NOTE: Although it was claimed that some scenes were staged, Mr. Jacopetti admitted to only one re-enactment: a scene in “Mondo Cane 2” based on the self-immolation of a Vietnamese monk, seen everywhere in an Associated Press photo (NY Times).
Mondo cane (A Dog’s World, 1962) is a documentary written and directed by Italian filmmakers Paolo Cavara, Franco Prosperi andGualtiero Jacopetti. The film consists of a series of travelogue vignettes that provide glimpses into cultural practices around the world with the intention to shock or surprise Western film audiences. These scenes are presented with little continuity, as they are intended as a kaleidoscopic display of shocking content rather than presenting a structured argument. Despite its claims of genuine documentation, certain scenes in the film are either staged or creatively manipulated to enhance this effect.
Mondo cane was an international box-office success and inspired the production of numerous, similar exploitation documentaries, many of which also include the word “Mondo” in their title. These films collectively came to be recognized as a distinct genre known asmondo films.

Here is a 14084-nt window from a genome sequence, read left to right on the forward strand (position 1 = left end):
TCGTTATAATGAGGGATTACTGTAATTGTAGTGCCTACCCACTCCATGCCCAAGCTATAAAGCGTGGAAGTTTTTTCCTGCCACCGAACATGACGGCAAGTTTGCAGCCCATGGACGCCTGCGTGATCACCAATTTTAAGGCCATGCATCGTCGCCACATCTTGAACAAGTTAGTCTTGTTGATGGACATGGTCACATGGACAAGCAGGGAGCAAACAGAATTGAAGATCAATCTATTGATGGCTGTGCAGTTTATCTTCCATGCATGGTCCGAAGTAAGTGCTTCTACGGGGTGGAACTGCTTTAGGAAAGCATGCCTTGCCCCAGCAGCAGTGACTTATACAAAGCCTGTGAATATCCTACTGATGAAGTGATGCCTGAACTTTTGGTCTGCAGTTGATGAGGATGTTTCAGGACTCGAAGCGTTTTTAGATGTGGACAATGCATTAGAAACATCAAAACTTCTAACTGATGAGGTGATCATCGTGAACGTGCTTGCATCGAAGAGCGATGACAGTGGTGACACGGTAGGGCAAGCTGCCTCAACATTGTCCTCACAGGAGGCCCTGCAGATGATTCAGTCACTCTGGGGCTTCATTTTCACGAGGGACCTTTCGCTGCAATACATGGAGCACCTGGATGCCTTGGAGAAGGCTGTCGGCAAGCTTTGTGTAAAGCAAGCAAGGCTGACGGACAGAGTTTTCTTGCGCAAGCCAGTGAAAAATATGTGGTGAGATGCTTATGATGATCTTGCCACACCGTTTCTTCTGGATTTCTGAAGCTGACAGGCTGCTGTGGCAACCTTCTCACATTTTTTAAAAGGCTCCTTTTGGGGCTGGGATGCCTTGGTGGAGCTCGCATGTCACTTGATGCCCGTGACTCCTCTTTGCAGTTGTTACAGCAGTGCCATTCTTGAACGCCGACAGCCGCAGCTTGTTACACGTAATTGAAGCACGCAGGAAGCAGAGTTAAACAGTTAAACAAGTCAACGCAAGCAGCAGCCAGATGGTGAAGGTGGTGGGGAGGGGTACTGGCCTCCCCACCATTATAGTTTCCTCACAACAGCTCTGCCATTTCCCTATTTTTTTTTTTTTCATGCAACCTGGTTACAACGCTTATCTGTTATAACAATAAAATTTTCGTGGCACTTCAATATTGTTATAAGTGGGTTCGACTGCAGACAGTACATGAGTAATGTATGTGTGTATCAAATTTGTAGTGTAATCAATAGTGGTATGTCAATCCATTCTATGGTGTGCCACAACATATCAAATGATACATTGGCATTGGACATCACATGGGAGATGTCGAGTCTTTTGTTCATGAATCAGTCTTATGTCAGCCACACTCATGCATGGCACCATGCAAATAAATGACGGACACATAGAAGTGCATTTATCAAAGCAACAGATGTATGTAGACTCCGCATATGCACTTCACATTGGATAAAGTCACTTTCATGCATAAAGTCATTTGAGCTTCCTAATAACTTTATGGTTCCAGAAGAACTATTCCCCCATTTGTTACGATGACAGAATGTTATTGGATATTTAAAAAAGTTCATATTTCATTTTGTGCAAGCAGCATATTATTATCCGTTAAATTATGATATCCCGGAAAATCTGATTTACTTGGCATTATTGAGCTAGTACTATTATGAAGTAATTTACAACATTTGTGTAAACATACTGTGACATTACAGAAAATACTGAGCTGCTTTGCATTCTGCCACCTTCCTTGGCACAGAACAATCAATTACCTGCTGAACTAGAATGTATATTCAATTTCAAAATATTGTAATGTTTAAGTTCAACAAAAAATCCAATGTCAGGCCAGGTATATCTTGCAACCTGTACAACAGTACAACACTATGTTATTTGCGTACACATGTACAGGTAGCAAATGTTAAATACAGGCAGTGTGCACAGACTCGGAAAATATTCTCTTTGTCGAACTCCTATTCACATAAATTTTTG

The main film. Description above.
Continuation of the main film.
Africa Addio is a 1966 Italian documentary about the end of the colonial era in Africa. The film was released in a shorter format under the names Africa Blood and Guts in the United States and Farewell Africa on UK VHS. The film was shot over a period of three years by Gualtiero Jacopetti and Franco Prosperi, two Italian filmmakers who had gained fame (along with co-director Paolo Cavara) as the directors of Mondo Cane in 1962. This film ensured the viability of the so-called Mondo film genre, a cycle of “shockumentaries”- documentaries featuring sensational topics, a description which largely characterizes Africa Addio.
The film is based on true events in which the filmmakers explore antebellum America, using period documents to examine in graphic detail the racist ideology and degrading conditions faced by Africans under slavery. Because of the use of published documents and materials from the public record, the film labels itself a documentary, though all footage is re-staged using actors. Though the film is presented as a documentary, it is more of a historical drama or docudrama because of its fantasy framing device of the directors travelling back in time combined with the re-staging of historical events.